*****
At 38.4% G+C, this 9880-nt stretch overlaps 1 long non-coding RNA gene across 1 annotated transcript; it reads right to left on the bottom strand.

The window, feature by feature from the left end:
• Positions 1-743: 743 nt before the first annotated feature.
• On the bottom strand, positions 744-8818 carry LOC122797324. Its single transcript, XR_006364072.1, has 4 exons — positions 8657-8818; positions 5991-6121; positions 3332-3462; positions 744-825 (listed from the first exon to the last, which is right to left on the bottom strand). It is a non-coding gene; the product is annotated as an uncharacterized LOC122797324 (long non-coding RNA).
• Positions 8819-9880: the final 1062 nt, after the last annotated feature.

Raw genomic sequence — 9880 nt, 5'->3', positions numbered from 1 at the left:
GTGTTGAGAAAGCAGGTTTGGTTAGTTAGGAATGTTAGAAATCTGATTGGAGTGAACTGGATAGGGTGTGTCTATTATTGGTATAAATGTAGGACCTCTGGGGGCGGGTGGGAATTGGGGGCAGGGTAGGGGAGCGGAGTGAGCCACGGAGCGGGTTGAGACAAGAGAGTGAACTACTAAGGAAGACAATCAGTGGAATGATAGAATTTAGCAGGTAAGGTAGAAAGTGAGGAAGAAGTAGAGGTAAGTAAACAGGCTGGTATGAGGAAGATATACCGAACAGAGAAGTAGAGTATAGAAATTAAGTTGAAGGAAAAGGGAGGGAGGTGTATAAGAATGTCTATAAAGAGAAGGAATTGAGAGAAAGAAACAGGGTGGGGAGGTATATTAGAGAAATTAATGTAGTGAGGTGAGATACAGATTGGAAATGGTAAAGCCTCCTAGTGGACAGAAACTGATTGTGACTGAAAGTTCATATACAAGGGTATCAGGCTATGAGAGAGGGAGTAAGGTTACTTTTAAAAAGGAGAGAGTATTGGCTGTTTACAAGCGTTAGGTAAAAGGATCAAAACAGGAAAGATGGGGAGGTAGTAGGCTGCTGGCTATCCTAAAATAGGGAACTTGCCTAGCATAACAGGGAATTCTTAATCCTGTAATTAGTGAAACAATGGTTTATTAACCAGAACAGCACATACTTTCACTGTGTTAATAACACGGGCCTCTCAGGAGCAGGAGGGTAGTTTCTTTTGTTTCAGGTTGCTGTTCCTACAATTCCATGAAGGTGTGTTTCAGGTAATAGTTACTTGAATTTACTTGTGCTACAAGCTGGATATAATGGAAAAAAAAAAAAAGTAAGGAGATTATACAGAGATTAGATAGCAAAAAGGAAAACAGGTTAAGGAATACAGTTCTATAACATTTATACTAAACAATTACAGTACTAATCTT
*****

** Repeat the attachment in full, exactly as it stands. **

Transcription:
At 38.4% G+C, this 9880-nt stretch overlaps 1 long non-coding RNA gene across 1 annotated transcript; it reads right to left on the bottom strand.

The window, feature by feature from the left end:
• Positions 1-743: 743 nt before the first annotated feature.
• On the bottom strand, positions 744-8818 carry LOC122797324. Its single transcript, XR_006364072.1, has 4 exons — positions 8657-8818; positions 5991-6121; positions 3332-3462; positions 744-825 (listed from the first exon to the last, which is right to left on the bottom strand). It is a non-coding gene; the product is annotated as an uncharacterized LOC122797324 (long non-coding RNA).
• Positions 8819-9880: the final 1062 nt, after the last annotated feature.

Raw genomic sequence — 9880 nt, 5'->3', positions numbered from 1 at the left:
GTGTTGAGAAAGCAGGTTTGGTTAGTTAGGAATGTTAGAAATCTGATTGGAGTGAACTGGATAGGGTGTGTCTATTATTGGTATAAATGTAGGACCTCTGGGGGCGGGTGGGAATTGGGGGCAGGGTAGGGGAGCGGAGTGAGCCACGGAGCGGGTTGAGACAAGAGAGTGAACTACTAAGGAAGACAATCAGTGGAATGATAGAATTTAGCAGGTAAGGTAGAAAGTGAGGAAGAAGTAGAGGTAAGTAAACAGGCTGGTATGAGGAAGATATACCGAACAGAGAAGTAGAGTATAGAAATTAAGTTGAAGGAAAAGGGAGGGAGGTGTATAAGAATGTCTATAAAGAGAAGGAATTGAGAGAAAGAAACAGGGTGGGGAGGTATATTAGAGAAATTAATGTAGTGAGGTGAGATACAGATTGGAAATGGTAAAGCCTCCTAGTGGACAGAAACTGATTGTGACTGAAAGTTCATATACAAGGGTATCAGGCTATGAGAGAGGGAGTAAGGTTACTTTTAAAAAGGAGAGAGTATTGGCTGTTTACAAGCGTTAGGTAAAAGGATCAAAACAGGAAAGATGGGGAGGTAGTAGGCTGCTGGCTATCCTAAAATAGGGAACTTGCCTAGCATAACAGGGAATTCTTAATCCTGTAATTAGTGAAACAATGGTTTATTAACCAGAACAGCACATACTTTCACTGTGTTAATAACACGGGCCTCTCAGGAGCAGGAGGGTAGTTTCTTTTGTTTCAGGTTGCTGTTCCTACAATTCCATGAAGGTGTGTTTCAGGTAATAGTTACTTGAATTTACTTGTGCTACAAGCTGGATATAATGGAAAAAAAAAAAAAGTAAGGAGATTATACAGAGATTAGATAGCAAAAAGGAAAACAGGTTAAGGAATACAGTTCTATAACATTTATACTAAACAATTACAGTACTAATCTT